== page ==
Randy Rogers Band Hits New High-Water Mark With Hellbent

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Recorded in Nashville, Hellbent revisits and refines the band's acclaimed brand of road-tested country music

A "perpetual live favorite" — Rolling Stone

"Country music based in the genre’s rich outlaw tradition" — New York Times

"A love letter to the Texas community that birthed them" — Garden & Gun

San Marcos, TX  (Apr. 25, 2019) — Randy Rogers Band will release the band's eighth studio album, Hellbent, this Friday, April 26th, and the timing couldn't be better. 

Produced by Grammy-winner Dave Cobb and recorded at Nashville's historic RCA Studio A, Hellbent shines new light on the camaraderie, chemistry, and Texas-sized country hooks that have made RandyRogers Band a must-see live act for nearly two decades. The guys will celebrate their 20th anniversary in October 2020, and it's that kind of family-like familiarity — sharpened by thousands of shows in dancehalls, honky tonks, theaters, and beyond — that makes Hellbent so appealing. This isn't just a band. It's a group of road warriors and honorary brothers. A tightly-knit group whose popularity has been built show by show, mile by mile, song by song. Hellbent celebrates that drive and determination, while also pointing the band toward another decade of acclaimed, homegrown country music. 

A "perpetual live favorite" (Rolling Stone) playing "country music based in the genre’s rich outlaw tradition" (New York Times), Randy Rogers Band recorded Hellbent during a typically busy period that found the group playing sold-out shows from coast to coast. In 2018 alone, they performed to more than 60,000 fans outside of their native Texas. Their unique popularity isn't limited to the stage, either. The guys racked up 97 million plays on Pandora last year, all while maintaining their independence as a band.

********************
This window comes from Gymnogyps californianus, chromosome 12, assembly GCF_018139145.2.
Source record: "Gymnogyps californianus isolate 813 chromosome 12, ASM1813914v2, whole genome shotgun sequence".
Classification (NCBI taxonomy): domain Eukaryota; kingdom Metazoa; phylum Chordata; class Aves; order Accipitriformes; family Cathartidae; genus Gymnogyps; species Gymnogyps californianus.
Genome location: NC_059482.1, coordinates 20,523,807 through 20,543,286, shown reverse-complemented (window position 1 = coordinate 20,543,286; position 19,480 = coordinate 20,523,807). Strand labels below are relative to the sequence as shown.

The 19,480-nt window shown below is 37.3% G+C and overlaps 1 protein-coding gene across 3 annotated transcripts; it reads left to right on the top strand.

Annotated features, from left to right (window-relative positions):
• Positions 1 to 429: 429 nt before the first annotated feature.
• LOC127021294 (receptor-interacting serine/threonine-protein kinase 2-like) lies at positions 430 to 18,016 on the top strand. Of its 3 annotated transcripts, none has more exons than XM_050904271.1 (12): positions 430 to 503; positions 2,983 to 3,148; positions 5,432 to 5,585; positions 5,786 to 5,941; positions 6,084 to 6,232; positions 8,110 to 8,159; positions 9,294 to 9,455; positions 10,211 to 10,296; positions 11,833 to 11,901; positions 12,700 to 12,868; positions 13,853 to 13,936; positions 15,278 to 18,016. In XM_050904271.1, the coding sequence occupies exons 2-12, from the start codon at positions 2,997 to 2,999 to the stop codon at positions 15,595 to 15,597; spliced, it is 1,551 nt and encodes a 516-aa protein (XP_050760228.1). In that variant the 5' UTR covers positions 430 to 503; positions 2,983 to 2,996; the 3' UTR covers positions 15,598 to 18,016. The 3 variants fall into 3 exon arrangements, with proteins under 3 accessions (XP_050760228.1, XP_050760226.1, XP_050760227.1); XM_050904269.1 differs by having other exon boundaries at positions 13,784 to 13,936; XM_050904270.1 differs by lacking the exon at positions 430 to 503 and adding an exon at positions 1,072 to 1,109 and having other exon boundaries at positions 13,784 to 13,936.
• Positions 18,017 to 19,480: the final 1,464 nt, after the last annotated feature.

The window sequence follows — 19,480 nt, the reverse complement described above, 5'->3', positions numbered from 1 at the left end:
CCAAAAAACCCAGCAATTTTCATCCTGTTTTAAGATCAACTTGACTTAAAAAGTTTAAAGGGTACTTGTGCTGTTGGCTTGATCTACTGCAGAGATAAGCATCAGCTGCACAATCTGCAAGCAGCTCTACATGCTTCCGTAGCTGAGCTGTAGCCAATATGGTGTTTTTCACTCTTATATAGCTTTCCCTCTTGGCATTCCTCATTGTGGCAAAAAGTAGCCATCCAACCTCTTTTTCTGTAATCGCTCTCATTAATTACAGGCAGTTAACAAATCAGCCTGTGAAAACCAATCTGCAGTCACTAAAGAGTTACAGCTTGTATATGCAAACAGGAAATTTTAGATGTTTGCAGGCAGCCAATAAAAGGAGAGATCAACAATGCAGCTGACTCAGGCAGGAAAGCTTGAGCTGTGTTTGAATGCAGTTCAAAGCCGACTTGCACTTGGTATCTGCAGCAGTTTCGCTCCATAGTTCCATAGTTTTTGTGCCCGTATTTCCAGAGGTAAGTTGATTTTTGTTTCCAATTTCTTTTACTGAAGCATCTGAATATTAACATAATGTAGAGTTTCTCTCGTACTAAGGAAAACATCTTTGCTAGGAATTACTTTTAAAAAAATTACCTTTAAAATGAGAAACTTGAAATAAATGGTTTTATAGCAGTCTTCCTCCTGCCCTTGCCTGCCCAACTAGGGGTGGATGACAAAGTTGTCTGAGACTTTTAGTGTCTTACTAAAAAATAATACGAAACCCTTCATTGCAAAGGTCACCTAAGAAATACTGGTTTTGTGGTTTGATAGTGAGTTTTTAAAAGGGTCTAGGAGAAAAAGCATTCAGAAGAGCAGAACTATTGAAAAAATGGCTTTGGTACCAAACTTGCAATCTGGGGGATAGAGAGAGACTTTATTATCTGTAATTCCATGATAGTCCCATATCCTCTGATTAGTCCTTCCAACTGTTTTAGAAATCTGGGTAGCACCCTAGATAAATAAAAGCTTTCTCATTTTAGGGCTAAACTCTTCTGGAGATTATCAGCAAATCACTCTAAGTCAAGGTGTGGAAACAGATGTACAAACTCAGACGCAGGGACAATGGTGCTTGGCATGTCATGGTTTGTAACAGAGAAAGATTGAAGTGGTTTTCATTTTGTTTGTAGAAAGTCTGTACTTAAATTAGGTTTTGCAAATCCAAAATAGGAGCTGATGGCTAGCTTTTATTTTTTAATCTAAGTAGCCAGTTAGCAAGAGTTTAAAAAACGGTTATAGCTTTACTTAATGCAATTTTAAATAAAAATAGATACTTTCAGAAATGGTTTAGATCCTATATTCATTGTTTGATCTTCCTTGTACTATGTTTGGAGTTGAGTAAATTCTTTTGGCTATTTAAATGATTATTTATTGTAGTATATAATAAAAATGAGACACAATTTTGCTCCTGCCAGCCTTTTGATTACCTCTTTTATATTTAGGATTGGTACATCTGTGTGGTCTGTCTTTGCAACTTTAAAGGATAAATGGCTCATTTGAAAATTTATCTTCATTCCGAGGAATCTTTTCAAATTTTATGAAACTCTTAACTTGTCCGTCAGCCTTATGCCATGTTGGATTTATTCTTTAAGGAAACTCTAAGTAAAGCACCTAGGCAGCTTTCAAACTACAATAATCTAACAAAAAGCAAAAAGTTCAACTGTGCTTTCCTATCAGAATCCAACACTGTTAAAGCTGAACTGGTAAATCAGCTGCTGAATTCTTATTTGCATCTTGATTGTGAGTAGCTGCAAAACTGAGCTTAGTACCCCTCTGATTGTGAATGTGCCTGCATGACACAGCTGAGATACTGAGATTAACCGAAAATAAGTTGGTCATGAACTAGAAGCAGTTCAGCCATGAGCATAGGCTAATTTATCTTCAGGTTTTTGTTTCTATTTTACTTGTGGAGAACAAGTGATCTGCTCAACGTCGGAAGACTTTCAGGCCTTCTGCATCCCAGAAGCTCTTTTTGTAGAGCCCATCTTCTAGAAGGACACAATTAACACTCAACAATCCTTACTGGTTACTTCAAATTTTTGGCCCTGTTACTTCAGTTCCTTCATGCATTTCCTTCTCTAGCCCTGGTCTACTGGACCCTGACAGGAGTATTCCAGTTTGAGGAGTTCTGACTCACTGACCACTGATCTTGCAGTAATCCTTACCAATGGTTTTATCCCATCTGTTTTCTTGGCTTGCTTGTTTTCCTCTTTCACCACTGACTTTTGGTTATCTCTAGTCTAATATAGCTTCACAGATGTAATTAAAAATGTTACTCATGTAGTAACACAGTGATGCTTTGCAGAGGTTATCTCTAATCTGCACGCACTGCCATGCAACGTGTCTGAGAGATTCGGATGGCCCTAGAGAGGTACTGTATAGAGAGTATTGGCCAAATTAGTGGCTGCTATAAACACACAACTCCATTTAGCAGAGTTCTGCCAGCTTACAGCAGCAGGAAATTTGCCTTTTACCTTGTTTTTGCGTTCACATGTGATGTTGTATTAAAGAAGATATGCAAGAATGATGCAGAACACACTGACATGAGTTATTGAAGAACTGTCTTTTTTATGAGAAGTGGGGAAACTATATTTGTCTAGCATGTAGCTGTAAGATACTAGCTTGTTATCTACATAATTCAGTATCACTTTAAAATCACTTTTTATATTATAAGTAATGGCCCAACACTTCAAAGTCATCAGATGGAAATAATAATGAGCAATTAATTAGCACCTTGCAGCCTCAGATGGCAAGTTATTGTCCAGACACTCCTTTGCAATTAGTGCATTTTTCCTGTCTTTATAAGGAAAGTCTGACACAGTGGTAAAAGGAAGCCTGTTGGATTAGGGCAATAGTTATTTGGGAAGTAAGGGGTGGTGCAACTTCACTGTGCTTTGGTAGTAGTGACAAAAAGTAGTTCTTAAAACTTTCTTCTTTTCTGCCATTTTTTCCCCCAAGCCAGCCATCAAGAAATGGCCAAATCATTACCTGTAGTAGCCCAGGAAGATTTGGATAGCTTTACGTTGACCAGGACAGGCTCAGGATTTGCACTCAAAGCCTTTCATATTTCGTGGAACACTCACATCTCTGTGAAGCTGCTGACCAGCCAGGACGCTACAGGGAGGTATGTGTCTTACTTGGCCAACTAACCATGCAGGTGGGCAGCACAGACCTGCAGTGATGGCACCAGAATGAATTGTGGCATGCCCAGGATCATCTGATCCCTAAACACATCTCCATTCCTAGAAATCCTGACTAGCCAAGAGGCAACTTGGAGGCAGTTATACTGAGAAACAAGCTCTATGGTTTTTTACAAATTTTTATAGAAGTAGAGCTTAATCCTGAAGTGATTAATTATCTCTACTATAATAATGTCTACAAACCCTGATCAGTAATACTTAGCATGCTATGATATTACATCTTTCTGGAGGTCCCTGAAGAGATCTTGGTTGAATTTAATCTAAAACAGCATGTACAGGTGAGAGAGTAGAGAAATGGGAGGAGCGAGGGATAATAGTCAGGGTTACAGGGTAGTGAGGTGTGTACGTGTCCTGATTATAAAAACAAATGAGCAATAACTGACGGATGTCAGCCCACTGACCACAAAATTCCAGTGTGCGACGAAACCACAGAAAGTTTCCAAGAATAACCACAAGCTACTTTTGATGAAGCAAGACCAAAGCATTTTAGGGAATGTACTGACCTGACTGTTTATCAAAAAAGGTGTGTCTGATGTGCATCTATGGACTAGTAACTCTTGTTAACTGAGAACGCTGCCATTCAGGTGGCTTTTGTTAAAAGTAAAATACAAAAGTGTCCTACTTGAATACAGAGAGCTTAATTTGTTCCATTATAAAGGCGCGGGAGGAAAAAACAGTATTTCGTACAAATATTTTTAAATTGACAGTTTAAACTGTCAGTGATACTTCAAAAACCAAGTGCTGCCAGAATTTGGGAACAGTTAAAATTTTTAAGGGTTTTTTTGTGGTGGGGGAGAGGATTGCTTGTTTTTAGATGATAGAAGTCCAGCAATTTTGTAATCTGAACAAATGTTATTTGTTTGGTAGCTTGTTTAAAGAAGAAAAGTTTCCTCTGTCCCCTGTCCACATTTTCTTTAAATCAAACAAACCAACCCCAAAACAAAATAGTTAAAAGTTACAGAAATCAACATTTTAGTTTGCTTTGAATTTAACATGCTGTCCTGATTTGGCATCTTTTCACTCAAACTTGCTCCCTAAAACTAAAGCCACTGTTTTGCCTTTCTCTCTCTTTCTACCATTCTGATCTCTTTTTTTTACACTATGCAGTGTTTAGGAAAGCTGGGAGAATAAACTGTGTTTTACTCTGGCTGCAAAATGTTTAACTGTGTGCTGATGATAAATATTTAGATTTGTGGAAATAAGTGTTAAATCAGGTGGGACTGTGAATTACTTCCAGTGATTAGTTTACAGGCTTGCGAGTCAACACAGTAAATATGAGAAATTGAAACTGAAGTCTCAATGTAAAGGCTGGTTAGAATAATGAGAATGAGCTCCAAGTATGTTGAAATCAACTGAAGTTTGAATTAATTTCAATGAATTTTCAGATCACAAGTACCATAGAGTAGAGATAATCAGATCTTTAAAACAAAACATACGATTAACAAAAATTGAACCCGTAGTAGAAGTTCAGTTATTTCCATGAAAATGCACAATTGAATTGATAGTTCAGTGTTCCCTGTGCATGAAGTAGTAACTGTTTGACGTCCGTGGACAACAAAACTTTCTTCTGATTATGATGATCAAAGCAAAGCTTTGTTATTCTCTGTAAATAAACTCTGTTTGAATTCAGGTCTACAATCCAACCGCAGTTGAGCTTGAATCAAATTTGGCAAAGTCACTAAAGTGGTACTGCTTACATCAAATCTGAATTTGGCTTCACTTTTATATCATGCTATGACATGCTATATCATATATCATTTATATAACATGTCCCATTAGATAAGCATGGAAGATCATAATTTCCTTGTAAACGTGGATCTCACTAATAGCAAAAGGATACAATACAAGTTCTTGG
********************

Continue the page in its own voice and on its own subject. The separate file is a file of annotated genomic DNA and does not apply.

"The guys were amazing to work with. They came in ready and open to ideas. They’ve been together a while so we found a groove and made what I think is a great record that captures who they are," says Dave Cobb. 

Packed with original material, Hellbent has already been lauded by publications like Rolling StoneGarden & Gun, and Billboard. On "Hell Bent on a Heartache," Rogers and company put their unique stamp on a song co-written by Guy Clark, Morgane Stapleton, and Chris Stapleton. Meanwhile, they nod to their roots with the nostalgic "Comal County Line," a crowd favorite that's been praised by Garden & Gun as "a love letter to the Texas community that birthed them."

Never content to stay at home for very long (and much of the reason for titling this album Hellbent), Randy Rogers Band will tour heavily again this year in support of the new 11-track album. 

The group will also celebrate Hellbent's release by visiting three locally-owned record stores in their home state — Chief Records in Fort Worth, Good Records in Dallas, and Cactus Records in Houston — during the album's first weekend of availability, giving intimate acoustic performances and signing albums in each location. Additional dates for Randy Rogers Band's ongoing tour can be found here.

The Hellbent track listing is below:
1. Drinking Money
2. I’ll Never Get Over You 
3. Anchors Away
4. Comal County Line
5. Hell Bent On A Heartache 
6. You, Me, And A Bottle
7. We Never Made It To Mexico
8. Crazy People 
9. Fire In The Hole
10. Wine In A Coffee Cup 
11. Good One Coming On

In-Store Album Signings

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Randy Rogers Band will be making in-store appearances at record stores across Texas beginning Saturday, April 27-Monday, April 29. Stop by and grab your vinyl copy of their brand new record #Hellbent + get it signed. Details below!

April 27 - 12:00pm - Waterloo Records - Austin, TX *Signing Only

April 28 - 12:00pm - Chief Records - Fort Worth, TX *Acoustic Performance + Signing

April 28 - 5:00pm - Good Records - Dallas, TX *Acoustic Performance + Signing with priority admittance for in-store purchasers

April 29 - 5:30pm - Cactus Music - Houston, TX *Acoustic Performance + Signing

Billboard: Randy Rogers Band Reinvents Guy Clark's 'Hell Bent On a Heartache': Exclusive